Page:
The activities planned in this Communication are conducted under and in parallel to the European Programme for Critical Infrastructure Protection (EPCIP)[7]. A key element of EPCIP is the Directive[8] on the identification and designation of European Critical Infrastructures,[9] which identifies the ICT sector as a future priority sector. Another important element of EPCIP is the Critical Infrastructure Warning Information Network (CIWIN).[10]

On the regulatory side, the Commission proposal to reform the Regulatory Framework for electronic communications networks and services[11] contains new provisions on security and integrity, in particular to strengthen operators’ obligations to ensure that appropriate measures are taken to meet identified risks, guarantee the continuity of supply of services and notify security breaches.[12] This approach is conducive to the general objective of enhancing the security and resilience of CIIs. The European Parliament and the Council broadly support these provisions.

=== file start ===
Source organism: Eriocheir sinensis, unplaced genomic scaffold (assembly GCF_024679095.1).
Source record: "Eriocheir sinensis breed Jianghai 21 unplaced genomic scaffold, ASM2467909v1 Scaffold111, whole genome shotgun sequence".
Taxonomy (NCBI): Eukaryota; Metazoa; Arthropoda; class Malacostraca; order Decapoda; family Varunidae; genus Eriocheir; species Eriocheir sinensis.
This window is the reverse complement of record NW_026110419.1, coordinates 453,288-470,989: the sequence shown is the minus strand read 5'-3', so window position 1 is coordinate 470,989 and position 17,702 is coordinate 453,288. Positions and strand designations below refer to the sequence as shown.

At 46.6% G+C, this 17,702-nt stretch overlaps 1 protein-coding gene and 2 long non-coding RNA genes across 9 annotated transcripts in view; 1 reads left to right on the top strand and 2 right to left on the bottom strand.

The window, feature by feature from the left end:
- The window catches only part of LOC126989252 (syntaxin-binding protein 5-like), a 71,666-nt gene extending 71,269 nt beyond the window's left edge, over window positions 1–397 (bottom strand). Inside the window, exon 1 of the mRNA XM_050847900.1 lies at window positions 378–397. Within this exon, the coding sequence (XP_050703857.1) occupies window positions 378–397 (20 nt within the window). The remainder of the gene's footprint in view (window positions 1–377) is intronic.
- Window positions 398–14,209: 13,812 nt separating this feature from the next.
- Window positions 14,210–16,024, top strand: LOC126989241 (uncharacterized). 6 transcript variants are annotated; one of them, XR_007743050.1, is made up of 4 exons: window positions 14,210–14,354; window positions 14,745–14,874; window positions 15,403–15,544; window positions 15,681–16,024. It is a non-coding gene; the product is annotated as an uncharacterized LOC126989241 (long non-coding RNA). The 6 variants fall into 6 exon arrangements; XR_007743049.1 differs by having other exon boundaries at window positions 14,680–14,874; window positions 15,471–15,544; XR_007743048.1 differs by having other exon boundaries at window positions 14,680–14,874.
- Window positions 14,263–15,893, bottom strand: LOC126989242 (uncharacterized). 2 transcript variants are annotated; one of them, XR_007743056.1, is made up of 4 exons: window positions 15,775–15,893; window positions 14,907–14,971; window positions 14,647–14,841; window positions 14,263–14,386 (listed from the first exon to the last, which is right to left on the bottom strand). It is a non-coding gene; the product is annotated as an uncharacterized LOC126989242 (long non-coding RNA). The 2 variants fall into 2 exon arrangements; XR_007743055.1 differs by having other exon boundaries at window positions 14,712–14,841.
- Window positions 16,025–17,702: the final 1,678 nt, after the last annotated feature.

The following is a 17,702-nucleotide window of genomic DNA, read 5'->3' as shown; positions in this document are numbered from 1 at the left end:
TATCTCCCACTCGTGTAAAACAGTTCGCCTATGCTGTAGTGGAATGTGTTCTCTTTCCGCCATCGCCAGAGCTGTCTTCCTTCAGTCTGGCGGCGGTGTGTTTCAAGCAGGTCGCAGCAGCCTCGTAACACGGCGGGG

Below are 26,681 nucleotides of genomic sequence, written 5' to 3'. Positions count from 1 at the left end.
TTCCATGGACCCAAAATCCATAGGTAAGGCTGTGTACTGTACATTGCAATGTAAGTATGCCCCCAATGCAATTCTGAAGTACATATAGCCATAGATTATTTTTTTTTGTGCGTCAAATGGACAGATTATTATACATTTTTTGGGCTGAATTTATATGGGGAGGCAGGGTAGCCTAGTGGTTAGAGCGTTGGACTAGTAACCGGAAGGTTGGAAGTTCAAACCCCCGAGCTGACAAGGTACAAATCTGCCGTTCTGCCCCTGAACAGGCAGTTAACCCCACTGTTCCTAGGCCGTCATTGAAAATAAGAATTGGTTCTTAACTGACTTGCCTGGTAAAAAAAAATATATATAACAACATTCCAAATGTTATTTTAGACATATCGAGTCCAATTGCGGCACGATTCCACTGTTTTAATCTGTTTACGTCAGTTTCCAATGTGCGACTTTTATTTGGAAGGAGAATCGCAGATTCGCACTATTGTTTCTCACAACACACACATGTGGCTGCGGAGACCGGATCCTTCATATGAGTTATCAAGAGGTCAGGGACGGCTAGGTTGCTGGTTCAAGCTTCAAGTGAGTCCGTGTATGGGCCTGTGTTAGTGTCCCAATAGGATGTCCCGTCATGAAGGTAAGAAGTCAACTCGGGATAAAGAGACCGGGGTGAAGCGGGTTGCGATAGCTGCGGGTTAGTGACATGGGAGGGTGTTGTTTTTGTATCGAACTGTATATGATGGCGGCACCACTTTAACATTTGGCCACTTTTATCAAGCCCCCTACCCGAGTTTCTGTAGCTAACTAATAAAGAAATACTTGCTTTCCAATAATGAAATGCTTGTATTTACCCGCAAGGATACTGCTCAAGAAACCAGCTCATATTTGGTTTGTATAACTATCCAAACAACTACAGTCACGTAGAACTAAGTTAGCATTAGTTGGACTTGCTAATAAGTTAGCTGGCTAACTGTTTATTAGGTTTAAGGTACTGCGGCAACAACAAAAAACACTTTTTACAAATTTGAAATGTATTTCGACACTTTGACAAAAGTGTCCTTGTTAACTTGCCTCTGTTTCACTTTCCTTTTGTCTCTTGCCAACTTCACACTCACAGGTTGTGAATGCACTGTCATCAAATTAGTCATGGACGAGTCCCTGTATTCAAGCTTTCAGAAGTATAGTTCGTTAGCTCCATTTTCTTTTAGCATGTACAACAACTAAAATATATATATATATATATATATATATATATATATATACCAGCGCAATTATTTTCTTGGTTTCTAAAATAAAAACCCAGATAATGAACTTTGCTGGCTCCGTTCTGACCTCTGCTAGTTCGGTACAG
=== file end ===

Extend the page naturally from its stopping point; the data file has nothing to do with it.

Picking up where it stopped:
The actions proposed in this Communication complement existing and prospective measures in the area of police and judicial cooperation to prevent, fight and prosecute criminal and terrorist activities targeting ICT infrastructures, as envisaged inter alia by the Council Framework Decision on attacks against information systems[13] and its planned update.[14]

This initiative takes into account NATO activities on common policy on cyber defence, i.e. the Cyber Defence Management Authority and the Cooperative Cyber Defence Centre of Excellence.

Lastly, due account is given to international policy developments, in particular to the G8 principles on CIIP[15]; the UN General Assembly Resolution 58/199 Creation of a global culture of cybersecurity and the protection of critical information infrastructures and the recent OECD Recommendation on the Protection of Critical Information Infrastructures.


3.1. Critical information infrastructures are vital for the economy and societal growth of the EU